Lee knew that from the nervousness in his voice that Emmerson was approaching hysteria. That meant that he was becoming more dangerous. No matter what happened in the next few minutes, a disastrous confrontation of some kind was almost inevitable.
Morton descended the ladder from the sail, pausing at the bottom to remove his jacket and hand it to a waiting crewman. Turning, he looked toward the plot table, expecting to see Crane already there, but there was no sign of him. Frowning slightly, he looked to Sharkey. “Has Captain Crane been here?”
Unshipping the mike from its mount on the periscope rail, Morton called Crane. “Captain, this is Morton. We’re proceeding at one third speed and preparing to dive,” he reported. Getting no answer, Chip looked up at the speaker, willing Lee to reply to his call. “Lee, come in. Where are you?” Still no reply
“Chip, this is Nelson, is anything wrong down there?” The Admiral’s voice came over the speaker instead.
“I can’t raise the Captain, sir,” Morton told him. “He was supposed to report to the control room. The last time I spoke to him he was in his cabin.”
There was a moment of silence before Nelson answered. “All right, Chip – I’ll check on his cabin.”
“Aye, Sir.” Morton replaced the mike and moved forward to helm control while he waited for further orders.
At the sound of approaching footsteps, Emmerson grabbed Crane’s around, turning him around. “Back inside”, he ordered, shoving him back towards the cabin.
Realizing that this was the chance he was going to get, Crane made a grab for the weapon and they both struggled for possession of the spear-gun. Emmerson pushed Crane away and he stumbled back again the door which swung open and he fell back, landing heavily and banged his head on the metal deck. As he tried to get to his feet, the door rebounded and caught him on the side of the head. There was a brief paralysing flash of pain before everything went black and he tumbled into unconsciousness.
For a moment Emmerson stood looking down at the Captain, panic and indecision held him frozen in place. The footsteps were getting closer. Get out! His instincts screamed. Rolling the unconscious Crane out of the way, he turned and ran, pulling the door closed behind him.
He had to get out of Officers’ country and find some place to hide until he could figure out what to do next. As long as Crane was unconscious he could not tell anyone what had happened. But what if Crane was badly injured? Skidding around a corner, he stopped outside a guest cabin and tried the door. To his surprise, it opened and he ducked inside. Briefly resting back against the door to catch his breath, he wiped the sweat from his face and looked around the cabin. Then he noticed the ventilation grill, he could get to any part of the sub through the ventilation shafts. Pushing away from the door, he grabbed a chair and dragged it across to the grill. Using it to reach the grill, he levered it open, and then pulled himself up into the shaft and closed the grill behind him.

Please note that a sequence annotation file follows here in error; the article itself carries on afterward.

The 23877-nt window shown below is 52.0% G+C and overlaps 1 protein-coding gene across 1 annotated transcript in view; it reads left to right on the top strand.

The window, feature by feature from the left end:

He had totally lost his bearings. Having only done one tour of duty on the sub, he didn’t know his way around yet. It was bad enough trying to navigate the corridors from the crew’s quarters. He had never been in this part of the sub before, and he had no idea which way was forward and which aft.
Nelson paused outside of Lee’s cabin door and knocked. After getting no answer, he tried again, calling to Lee. When this resulted in no answer, he began to feel uneasy. He was certain that he had heard voices as he came down the corridor. He tried the door and it opened immediately, revealing the unconscious captain lying on the floor. “Lee!” Nelson dropped to one knee beside the young man. “Lee, can you her me?” He put a finger to Lee’s throat to check for a pulse.
“Admiral,” Lee raised a hand to his head.
“Easy, Lad,” Nelson put a comforting hand on Lee’s shoulder, while he reached for the speaker lying on the floor beside them. “Sickbay, this is Nelson. Doc, I need you in the Captain’s cabin, on the double.”
“On my way.” Jamieson acknowledged.
Nelson returned his attention to Lee as he tried to sit up. “Take it slow,” he cautioned, easing Lee back against the desk. “Doc’s on his way.”
“I’ll be okay...just give me a minute,” Lee told him weakly. A hand still pressed to the side of his head.
Nelson doubted that as he scrutinized the captain. “What happened?” he asked, holding Lee upright against the support of the desk.
“Emmerson...” Lee turned his head, resting it against the cold metal of the desk.
“Stay with me, Lee,” Nelson encouraged. Lee seemed to be drifting, his eyes closed and he slumped sideways. Nelson automatically slipped an arm around his shoulder and pulled the young captain against him, his head resting on Nelson’s shoulder.
The clatter of feet on the metal deck signalled the arrival of Jamieson and a Corpsman, much to Nelson’s relief. Jamieson knelt beside them and gently tilted Lee’s head up. “Captain, can you hear me?”
“Jamie...” Lee squinted at the doctor through half closed eyes. “Banged my head.”
“Ummm,” Jamieson commented as he turned Lee’s head to examine the bruise spreading out from his hairline down the side of his head. “Hurt anywhere else?”
“Don’t think so...my legs feel funny.”
“Funny how exactly?” The doctor asked, searching in his bag.
“Sort of like pins and needles.”